At least ten people have asked me what I think of the Stew Peters-Brian Ardis video titled “Watch the Water.”
Many statements in this video are accurate, but some are definitely not. The conclusions are simply illogical. Brian Ardis is a chiropractor. Because chiropractors are not allowed to prescribe medications, they have no training in pharmacology (drugs and vaccines).
Here is something true and interesting from the Remdesivir label:
Risk of reduced antiviral activity when coadministered with
chloroquine phosphate or hydroxychloroquine sulfate:
Coadministration of Remdesivir (VEKLURY) and chloroquine phosphate or
hydroxychloroquine sulfate is not recommended based on cell
culture data demonstrating an antagonistic effect of chloroquine on
the intracellular metabolic activation and antiviral activity of VEKLURY.
This may be yet another reason the system does not want patients to receive chloroquine drugs, because their use would be a contraindication for use of Remdesivir.
Snake venoms have multiple protein toxins that do lots of bad things to creatures the snakes want to eat. These include impairment of blood clotting, failure of neurotransmission to paralyze the prey, and even reduced heart and lung function via beta blocker activity.
As noted in one academic paper,
“Snakes are limbless predators, and many species use venom to help overpower relatively large, agile prey. Snake venoms are complex protein mixtures encoded by several multilocus gene families that function synergistically to cause incapacitation…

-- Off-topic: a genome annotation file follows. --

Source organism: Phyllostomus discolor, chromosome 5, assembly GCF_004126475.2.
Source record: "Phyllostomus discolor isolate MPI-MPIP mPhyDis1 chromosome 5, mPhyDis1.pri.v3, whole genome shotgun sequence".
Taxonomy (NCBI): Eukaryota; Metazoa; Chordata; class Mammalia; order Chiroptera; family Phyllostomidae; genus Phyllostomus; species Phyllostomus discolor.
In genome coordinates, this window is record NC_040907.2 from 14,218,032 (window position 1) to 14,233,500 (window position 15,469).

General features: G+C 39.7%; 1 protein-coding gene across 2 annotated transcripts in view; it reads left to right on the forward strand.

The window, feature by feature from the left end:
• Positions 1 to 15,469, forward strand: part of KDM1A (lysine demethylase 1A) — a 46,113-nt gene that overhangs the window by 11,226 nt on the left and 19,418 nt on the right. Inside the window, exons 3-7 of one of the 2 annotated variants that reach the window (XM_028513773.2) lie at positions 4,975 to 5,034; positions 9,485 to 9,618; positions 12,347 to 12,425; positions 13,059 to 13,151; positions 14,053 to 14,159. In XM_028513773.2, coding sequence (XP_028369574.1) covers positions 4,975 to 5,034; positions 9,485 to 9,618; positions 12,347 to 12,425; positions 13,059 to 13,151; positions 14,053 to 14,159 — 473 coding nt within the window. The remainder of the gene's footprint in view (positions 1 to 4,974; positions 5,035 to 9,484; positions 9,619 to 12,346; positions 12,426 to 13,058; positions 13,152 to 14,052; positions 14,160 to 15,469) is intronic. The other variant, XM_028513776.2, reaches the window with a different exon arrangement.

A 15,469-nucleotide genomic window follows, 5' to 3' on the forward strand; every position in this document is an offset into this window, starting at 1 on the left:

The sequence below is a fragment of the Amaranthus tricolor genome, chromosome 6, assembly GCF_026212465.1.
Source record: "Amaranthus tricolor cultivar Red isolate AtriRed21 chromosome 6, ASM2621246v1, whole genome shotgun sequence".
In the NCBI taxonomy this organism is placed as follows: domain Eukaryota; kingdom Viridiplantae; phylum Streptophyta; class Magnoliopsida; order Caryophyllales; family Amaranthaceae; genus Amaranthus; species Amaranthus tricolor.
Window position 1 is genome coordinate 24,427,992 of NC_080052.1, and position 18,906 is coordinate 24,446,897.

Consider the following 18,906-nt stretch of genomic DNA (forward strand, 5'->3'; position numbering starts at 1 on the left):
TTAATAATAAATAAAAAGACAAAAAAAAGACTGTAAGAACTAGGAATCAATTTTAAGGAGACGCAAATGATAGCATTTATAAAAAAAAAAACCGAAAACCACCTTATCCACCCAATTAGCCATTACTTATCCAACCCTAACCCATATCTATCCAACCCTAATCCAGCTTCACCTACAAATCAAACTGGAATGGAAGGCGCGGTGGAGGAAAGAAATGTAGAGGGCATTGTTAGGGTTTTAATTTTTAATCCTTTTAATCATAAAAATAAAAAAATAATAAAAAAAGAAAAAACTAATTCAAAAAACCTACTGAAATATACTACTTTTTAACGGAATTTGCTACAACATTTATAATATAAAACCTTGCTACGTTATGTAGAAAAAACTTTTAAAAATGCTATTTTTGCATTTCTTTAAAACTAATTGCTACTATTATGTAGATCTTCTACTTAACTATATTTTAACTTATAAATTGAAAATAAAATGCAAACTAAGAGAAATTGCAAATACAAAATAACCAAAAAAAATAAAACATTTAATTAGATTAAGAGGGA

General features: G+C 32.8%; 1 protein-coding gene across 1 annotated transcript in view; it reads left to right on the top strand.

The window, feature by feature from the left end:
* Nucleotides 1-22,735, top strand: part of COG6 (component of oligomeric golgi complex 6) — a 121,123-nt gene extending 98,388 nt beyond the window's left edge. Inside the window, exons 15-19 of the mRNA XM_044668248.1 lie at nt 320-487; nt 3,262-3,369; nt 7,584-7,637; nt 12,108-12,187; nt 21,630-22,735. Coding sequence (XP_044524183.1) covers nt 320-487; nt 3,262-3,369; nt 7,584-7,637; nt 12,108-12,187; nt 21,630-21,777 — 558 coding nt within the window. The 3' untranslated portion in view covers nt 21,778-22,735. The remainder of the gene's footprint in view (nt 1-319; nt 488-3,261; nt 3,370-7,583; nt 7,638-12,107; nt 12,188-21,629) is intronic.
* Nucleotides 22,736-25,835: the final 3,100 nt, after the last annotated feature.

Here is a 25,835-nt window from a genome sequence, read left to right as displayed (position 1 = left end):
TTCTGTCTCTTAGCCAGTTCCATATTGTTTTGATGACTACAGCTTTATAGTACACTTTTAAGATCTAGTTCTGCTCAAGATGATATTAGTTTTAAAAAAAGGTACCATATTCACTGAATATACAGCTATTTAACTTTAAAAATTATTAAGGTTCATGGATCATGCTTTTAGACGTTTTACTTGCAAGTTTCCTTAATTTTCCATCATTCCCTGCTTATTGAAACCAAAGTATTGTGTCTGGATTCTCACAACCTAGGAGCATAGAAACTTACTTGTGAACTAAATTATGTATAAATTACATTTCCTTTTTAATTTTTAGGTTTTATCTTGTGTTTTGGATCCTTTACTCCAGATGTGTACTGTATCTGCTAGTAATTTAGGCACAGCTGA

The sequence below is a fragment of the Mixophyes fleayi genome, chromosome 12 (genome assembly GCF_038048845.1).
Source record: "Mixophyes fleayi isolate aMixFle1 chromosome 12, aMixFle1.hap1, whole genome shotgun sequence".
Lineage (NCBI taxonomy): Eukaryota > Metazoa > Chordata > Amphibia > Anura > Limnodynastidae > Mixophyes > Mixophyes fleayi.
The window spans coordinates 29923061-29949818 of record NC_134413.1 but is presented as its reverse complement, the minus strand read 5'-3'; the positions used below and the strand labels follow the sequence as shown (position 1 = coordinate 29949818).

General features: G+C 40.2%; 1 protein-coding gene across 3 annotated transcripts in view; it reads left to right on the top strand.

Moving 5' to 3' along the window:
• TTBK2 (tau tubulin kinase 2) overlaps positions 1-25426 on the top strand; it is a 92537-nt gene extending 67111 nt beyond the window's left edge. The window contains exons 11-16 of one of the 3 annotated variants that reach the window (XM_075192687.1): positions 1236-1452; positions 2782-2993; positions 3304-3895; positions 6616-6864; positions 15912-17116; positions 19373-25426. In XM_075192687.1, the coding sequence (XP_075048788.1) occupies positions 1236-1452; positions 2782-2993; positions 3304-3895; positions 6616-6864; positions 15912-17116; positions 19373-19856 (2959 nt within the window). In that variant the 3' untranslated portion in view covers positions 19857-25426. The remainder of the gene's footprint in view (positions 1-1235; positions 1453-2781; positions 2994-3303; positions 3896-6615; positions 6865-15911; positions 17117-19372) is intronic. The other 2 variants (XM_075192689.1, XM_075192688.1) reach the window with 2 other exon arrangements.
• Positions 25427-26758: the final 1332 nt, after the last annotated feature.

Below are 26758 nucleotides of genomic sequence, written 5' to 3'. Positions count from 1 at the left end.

We identified 20 toxin families in the king cobra venom gland transcriptome (Fig. 1 and Dataset S2), including all toxin families annotated in the genome. Of the transcriptome hits, 14 toxin families were identified in the venom proteome (SI Appendix, Figs. S7–S9 and Tables S3 and S4 and Dataset S3), and nerve growth factor, phospholipase-B, and cobra venom factor have not previously been reported in king cobra venom. We also identified a unique snake venom protein, insulin-like growth factor, which we found selectively expressed in the venom gland and the venom proteome…”
Dr. Ardis mentions paralysis of the diaphragm. COVID doesn’t do this. Snake venom, when enough is injected, causes you to die a quick death. COVID doesn’t do that. In COVID, you die from the damage from spike to blood vessels, and by the excessive activation of the immune system in the wake of the viral infection. It usually takes 2 to 4 weeks to die from COVID. You can die quicker from COVID vaccines, or it can take longer, depending on the specific injury.
There are only so many ways to cause severe damage to people. It is not really a surprise that there is some overlap in activity of snake venoms with other activities that kill people, nor with human proteins.
Dr. Ardis does not appear to understand that the term “monoclonal antibody” refers to a process by which antibody-producing cells are fused with other cells that can live forever. This produces a factory for growing antibodies. You can make antibodies against almost anything, especially if you attach the right small molecule (a hapten) to what you want the antibody to bind to. Just because you can make monoclonal antibodies to snake venom and make monoclonal antibodies to proteins in COVID does not imply there is any similarity whatsoever between snake venom and COVID.
I will stop now. Dr. Ardis has taught us a lot about Remdesivir. Let’s not throw the baby out with the bathwater. This snake venom stuff is hooey.